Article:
Sam Butera was a red-hot, 27-year-old rhythm and blues tenor saxophone player from New Orleans when, on Christmas Eve 1954, he got the call to work with his musical hero, Louis Prima, in Las Vegas. The result — a joyful mix of Dixieland jazz, jump blues and rock ’n’ roll, combined with the impeccable vocals of a deadpan female singer — launched “Louis Prima & Keely Smith with Sam Butera and the Witnesses” into the biggest musical success the gambling city had yet to see. Butera’s wailing, honking sax and innovative arrangements provided the crucial spark, and recordings of songs including Just A Gigolo, When You’re Smiling, Jump Jive An’ Wail, and That Old Black Magic extended their fame far beyond the Vegas Strip.



The New Orleans Times-Picayune referred to Sam Butera as “Keith Richards to Prima’s Mick Jagger.” Butera was also known for his fierce loyalty to Prima and as a man who knew how to keep secrets. Like the mobsters who ran the casinos and clubs where he worked, and the goodfellas who made up a significant portion of his fanbase, Butera lived by the code of omertà, and when he died in 2009, it was assumed he’d taken his secrets with him.   No one knew that in February 1991, he told all.  Over days in the living room of his home on Chapman Drive in Las Vegas, Butera revealed to journalists and screenwriters Burt Kearns and Rafael Abramovitz the story behind the rise and fall of “The Wildest Show in Vegas.”



Who is Cosimo Matassa?


Cosimo Vincent Matassa was an American recording engineer and studio owner, responsible for many R&B and early rock & roll recordings that established the golden age of New Orleans rhythm & blues.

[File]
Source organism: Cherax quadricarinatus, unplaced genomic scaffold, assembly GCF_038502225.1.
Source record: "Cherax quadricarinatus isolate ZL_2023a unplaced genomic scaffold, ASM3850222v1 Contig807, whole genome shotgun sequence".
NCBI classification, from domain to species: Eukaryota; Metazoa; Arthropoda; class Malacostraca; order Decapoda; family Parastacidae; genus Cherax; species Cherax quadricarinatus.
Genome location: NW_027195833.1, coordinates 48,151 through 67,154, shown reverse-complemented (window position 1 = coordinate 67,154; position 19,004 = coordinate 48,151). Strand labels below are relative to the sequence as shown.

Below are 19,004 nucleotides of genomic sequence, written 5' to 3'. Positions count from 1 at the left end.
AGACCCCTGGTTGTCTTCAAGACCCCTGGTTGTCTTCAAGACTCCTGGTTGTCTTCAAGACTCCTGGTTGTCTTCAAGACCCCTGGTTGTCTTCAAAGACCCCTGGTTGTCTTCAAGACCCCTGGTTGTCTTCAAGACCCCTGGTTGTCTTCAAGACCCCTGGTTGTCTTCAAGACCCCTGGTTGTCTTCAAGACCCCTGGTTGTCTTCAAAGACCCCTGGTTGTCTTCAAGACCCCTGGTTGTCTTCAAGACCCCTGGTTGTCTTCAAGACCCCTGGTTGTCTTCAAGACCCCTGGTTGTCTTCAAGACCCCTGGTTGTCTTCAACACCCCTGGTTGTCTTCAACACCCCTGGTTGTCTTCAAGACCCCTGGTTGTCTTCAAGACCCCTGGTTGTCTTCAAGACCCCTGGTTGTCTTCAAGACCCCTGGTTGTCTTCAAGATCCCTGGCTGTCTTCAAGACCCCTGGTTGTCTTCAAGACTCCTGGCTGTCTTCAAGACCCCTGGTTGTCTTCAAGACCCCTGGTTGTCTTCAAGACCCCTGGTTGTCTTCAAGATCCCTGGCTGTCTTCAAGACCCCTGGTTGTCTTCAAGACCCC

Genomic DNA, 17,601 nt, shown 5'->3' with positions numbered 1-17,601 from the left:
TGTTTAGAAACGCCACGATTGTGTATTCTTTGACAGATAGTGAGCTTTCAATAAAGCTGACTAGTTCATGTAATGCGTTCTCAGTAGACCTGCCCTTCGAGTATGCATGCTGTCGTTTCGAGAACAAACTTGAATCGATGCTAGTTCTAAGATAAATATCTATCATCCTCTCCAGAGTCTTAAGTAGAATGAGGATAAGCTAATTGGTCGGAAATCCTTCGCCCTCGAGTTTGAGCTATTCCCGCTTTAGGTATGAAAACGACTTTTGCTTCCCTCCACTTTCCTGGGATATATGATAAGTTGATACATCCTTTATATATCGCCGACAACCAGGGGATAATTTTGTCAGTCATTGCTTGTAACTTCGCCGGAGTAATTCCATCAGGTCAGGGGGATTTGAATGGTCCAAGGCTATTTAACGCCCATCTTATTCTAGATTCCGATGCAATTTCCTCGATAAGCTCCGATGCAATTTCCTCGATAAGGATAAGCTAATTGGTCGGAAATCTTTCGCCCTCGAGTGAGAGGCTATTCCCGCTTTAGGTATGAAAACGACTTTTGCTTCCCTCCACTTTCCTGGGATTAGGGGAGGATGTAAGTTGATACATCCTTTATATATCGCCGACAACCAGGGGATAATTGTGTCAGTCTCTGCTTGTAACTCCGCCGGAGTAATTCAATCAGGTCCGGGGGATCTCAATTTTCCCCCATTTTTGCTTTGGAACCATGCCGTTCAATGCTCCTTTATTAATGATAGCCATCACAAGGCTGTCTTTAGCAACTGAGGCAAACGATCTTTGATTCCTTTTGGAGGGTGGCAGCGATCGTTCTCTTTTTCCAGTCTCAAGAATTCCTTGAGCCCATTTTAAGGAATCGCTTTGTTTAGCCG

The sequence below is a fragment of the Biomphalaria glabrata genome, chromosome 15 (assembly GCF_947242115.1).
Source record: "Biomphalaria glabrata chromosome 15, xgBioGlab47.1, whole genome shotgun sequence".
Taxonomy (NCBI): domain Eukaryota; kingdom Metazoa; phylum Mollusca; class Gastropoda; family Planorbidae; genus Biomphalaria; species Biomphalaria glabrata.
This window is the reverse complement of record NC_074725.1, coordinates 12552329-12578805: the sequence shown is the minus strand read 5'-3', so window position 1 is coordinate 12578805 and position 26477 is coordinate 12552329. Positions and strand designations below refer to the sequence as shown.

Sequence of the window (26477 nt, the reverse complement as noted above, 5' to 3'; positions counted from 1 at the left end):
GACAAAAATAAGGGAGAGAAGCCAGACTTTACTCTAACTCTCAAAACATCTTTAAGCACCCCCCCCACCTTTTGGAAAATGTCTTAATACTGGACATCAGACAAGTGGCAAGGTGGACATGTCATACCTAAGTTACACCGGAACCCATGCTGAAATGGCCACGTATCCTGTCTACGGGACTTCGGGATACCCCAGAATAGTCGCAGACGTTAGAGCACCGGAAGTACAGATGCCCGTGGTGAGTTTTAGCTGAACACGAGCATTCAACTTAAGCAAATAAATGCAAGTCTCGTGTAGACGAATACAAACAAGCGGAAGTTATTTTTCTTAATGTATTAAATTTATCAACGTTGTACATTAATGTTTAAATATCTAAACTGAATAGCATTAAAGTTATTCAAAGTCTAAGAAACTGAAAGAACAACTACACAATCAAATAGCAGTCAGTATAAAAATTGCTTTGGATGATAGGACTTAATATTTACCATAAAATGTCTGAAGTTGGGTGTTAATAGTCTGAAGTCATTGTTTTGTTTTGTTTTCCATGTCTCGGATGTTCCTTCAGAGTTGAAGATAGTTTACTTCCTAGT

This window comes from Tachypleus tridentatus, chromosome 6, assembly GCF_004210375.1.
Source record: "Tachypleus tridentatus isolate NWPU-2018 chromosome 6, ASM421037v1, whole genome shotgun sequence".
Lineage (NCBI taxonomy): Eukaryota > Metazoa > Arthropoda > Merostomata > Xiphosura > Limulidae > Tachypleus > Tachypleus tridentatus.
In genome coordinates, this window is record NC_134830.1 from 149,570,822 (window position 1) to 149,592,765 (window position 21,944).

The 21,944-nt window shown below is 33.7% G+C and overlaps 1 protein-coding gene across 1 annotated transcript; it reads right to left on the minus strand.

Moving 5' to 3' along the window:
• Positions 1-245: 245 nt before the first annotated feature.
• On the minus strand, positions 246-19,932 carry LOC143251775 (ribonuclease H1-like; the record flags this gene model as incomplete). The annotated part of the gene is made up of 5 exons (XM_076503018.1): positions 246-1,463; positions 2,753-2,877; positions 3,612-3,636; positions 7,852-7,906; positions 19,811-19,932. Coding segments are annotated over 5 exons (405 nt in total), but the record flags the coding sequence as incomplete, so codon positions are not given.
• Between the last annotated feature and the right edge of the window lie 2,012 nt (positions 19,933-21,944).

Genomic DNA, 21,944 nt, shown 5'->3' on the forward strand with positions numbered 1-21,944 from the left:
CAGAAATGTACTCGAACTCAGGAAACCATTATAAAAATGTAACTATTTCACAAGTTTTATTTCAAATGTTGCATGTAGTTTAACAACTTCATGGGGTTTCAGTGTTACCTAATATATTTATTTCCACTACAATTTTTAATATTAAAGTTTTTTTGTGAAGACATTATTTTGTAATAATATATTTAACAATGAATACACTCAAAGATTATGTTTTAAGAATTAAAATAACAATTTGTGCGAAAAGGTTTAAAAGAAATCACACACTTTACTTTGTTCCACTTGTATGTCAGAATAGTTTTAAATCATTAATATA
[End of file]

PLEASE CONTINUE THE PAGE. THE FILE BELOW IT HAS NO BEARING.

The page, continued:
In 1945, at the age of 18, Matassa opened the J&M Recording Studio at the back of his family's shop on Rampart Street, on the border of the French Quarter in New Orleans. In 1955, he moved to the larger Cosimo Recording Studio on Gov. Nichols Street, nearby in the French Quarter.  As an engineer and proprietor, Matassa was crucial to the development of the sound of R&B, rock and soul of the 1950s and 1960s, often working with the producers Dave Bartholomew and Allen Toussaint. 


Cosimo recorded many hits, including The Fat Man (Fats Domino), Little Richard's Tutti Frutti along with records by Ray Charles, Lee Dorsey, Dr. John, Smiley Lewis, Bobby MItchell, Tommy Ridgley, the Spiders and many others. Cosimo was responsible for developing what became known as the New Orleans sound, with strong drums, heavy guitar and bass, heavy piano, light horns and a strong lead vocal.




Cosimo retired from the music business in the 1980s to manage the family's food store, Matassa's Market, in the French Quarter. He died on September 11, 2014, aged 88, in New Orleans but the songs live on forever.






























Return To All Blog Posts